Washington Babylon — June 8, 2010, 7:10 am

Helen Thomas and “Objective Journalism”

Granted, Helen Thomas’ remarks were vile and disgusting, but it’s been hard to stomach much of the media commentary about her. For example, CBS correspondent Mark Knoller is quoted in today’s Washington Post as saying, “She asked questions no hard-news reporter would ask, that carried an agenda and reflected her point of view, and there were some reporters who felt that was inappropriate. As a columnist she felt totally unbound from any of the normal policies of objectivity that every other reporter in the room felt compelled to abide by, and sometimes her questions were embarrassing to other reporters.”

Yes, questions other reporters found too embarrassing to ask, like, President Bush, are you sure there are WMDs in Iraq?

As for the tough questions asked by “objective” reporters more recently, highlights from the presidential campaign of 2008 include, “Oooh, Mr. Obama, how’d you get such big muscles? Can I touch it?” Or just this past weekend, “Vice President Biden, can I borrow your super-soaker?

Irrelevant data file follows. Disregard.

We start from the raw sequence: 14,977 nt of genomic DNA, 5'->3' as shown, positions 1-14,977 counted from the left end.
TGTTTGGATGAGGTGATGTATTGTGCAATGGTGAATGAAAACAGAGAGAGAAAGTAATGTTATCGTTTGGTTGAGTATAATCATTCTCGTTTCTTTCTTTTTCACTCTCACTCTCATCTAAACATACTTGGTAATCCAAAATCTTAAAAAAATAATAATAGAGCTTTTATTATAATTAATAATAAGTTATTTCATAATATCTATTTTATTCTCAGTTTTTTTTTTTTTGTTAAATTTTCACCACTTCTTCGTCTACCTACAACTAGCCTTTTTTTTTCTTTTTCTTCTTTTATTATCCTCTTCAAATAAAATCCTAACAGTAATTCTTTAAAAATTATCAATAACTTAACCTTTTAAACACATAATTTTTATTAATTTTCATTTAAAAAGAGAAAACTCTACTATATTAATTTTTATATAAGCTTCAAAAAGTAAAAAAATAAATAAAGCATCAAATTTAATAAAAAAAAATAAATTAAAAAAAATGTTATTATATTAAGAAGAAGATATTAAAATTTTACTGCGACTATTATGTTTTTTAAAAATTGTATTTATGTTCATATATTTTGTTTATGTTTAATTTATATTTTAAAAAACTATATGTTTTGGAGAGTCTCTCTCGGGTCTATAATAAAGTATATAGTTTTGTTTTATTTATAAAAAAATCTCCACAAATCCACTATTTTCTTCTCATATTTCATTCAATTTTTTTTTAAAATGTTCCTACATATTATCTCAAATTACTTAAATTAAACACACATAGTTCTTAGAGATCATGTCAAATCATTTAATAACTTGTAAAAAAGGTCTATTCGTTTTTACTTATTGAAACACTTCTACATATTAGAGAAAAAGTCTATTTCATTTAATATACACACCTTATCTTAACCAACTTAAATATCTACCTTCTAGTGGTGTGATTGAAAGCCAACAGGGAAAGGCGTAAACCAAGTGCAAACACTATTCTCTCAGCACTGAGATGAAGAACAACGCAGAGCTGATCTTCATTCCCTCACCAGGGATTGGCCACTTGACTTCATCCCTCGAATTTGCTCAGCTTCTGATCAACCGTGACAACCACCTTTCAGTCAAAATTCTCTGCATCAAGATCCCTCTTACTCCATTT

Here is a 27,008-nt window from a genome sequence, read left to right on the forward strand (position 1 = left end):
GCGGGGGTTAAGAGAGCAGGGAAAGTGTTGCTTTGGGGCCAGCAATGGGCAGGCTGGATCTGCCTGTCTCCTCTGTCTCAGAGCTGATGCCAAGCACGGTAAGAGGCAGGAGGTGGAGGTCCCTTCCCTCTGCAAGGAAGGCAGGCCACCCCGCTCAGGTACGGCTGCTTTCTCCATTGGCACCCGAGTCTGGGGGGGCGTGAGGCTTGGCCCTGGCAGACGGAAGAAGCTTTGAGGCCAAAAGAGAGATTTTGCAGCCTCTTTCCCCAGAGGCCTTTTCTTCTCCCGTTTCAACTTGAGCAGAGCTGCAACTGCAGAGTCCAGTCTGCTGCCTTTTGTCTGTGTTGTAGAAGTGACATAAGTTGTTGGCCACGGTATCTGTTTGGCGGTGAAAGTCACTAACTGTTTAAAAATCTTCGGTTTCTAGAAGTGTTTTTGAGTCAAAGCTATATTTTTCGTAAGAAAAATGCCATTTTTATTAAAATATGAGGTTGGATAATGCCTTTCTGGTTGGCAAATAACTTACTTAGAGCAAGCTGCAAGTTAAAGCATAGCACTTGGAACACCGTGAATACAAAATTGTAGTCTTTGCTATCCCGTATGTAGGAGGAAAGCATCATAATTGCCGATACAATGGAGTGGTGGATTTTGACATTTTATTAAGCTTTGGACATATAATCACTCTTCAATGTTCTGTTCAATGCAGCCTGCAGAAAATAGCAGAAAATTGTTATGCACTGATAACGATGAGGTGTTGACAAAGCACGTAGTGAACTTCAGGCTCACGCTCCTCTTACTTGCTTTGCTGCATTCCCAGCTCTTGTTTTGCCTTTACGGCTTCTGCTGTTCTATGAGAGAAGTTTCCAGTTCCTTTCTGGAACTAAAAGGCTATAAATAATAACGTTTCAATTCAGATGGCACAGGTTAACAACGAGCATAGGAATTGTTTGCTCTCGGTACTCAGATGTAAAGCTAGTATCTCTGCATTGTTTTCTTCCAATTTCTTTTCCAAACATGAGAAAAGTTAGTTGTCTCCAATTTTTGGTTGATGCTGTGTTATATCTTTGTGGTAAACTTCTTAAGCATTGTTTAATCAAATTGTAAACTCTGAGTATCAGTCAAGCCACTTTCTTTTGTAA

And keep me posted on when Martin Peretz (among others) is admonished by journalists for his racist comments, going back at least a quarter-century, about Arabs.

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(1) To need his glasses and be struck by an awareness that they are not at hand, an ordinary enough circumstance for Frederick Douglass, except sometimes it’s accompanied by a flash of extraordinary dread. If not quite panic, certainly an unease disproportionate to a simple recurring situation. Dread that may be immediately extinguished if he locates his horn-rimmed, owlish-eyed spectacles exactly where he anticipated they should be. He sees them and almost sighs. Nearly feels their slightly uncomfortable weight palpable on his nose. Finding the glasses enough to reassure him that he remains here among the living in this material …
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